These pups can all make wonderful family pets, but they have medical issues specific to the breed that owners need to be aware of.
The last two years have seen many of us welcome a new four-legged friend into our homes, as the Kennel Club saw dog ownership soar.
But with 221 different breeds of pedigree dog to choose from, there’s plenty of thought that goes into choosen your pawfect pup – whether you want a large dog, family-friendly dog, or crossbreed. There’s even academic guidance to seek out, with Psychologist Stanley Coren’s book ‘The Intelligence of Dogs’ ranking breeds by instincts, obedience, and the ability to adapt.
One thing to bear in mind when looking for a new dog is that certain breeds are predisposed to certain health conditions which, in some cases, may shorten their life.
This doesn’t mean that they don’t make great pets – in fact some are amongst the most popular and loved dog breeds in the UK – but it’s important to know that there are potential issues so you know what symptoms to look out for so you can make sure your pooch gets the best possible early treatment.
Here are 10 of the breeds that suffer from the worst health problems, according to the Kennel Club.
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1. Cocker Spaniel
Owners of friendly and loyal Cocker Spaniels should be aware that their pet is susceptible to a range of health issues, including a variety of orthopaedic issues, epilepsy, heart disease and liver disease. Photo: Canva/Getty Images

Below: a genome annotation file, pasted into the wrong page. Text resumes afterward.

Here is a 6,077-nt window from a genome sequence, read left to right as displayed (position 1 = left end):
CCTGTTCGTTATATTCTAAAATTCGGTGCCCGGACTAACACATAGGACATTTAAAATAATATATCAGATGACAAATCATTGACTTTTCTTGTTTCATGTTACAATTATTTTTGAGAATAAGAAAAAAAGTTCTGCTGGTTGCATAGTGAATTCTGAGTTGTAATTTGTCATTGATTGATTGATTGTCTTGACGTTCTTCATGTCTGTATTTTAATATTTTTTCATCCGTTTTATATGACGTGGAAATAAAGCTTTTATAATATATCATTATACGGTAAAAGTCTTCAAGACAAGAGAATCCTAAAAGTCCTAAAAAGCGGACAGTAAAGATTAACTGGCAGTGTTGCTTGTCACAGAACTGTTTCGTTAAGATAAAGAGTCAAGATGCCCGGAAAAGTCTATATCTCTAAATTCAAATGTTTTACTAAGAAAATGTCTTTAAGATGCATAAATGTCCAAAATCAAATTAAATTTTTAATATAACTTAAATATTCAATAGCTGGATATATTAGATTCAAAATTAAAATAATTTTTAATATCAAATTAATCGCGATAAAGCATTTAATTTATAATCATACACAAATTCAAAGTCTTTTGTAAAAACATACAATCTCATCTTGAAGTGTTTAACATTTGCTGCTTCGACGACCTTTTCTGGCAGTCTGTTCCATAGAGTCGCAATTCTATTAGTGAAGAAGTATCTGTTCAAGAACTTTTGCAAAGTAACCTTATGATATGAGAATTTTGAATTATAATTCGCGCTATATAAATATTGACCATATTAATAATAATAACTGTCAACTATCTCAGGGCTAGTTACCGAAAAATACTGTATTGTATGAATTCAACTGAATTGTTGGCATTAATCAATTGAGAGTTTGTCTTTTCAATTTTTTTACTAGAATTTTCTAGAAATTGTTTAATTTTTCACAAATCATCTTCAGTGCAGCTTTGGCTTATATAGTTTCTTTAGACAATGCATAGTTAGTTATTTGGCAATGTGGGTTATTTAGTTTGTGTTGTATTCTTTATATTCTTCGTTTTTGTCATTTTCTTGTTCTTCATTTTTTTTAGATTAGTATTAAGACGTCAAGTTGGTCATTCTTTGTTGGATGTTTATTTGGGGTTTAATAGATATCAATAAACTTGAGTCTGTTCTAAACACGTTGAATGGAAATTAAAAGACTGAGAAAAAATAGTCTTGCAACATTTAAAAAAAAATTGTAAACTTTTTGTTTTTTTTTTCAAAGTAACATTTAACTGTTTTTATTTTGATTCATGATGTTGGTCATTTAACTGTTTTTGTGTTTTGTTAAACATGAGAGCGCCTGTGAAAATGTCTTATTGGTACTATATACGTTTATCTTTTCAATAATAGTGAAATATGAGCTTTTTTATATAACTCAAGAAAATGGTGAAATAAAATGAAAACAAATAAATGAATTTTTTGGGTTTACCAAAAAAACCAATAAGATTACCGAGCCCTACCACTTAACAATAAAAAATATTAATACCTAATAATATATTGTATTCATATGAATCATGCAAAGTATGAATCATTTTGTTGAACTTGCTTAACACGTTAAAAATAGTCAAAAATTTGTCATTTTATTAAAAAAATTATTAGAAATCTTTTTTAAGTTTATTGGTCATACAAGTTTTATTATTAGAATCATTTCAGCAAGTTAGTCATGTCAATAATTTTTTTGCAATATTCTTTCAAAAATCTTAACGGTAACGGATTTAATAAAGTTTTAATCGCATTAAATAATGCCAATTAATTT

2. Bassett Hound
Basset Hounds are utterly adorable but are prone to a range of joint issues, digestive issues including bloating and the serious blood clotting condition Von Willebrand. Taking out health insurance on this breed is essential and regular vet visits for checkups recommended. Photo: Canva/Getty Images
Pugs are brachycephalic dogs (flat-faced) meaning they are liable to develop health issues that others are not - particularly breathing problems. These bundles of fur can also have problems with dermatitis and eye infections. Photo: Canva/Getty Images
4. German Shepherd
Obtaining a German Shepherd from a good breeder should hopefully minimise the risk of getting a dog with hip dysplasia - a painful condition that affects puppies that can be prevented through careful screeninig. German Shepherds are also more likely to develop cataracts, cardiomyopathy, and skin allergies than most other breeds. Photo: Canva/Getty Images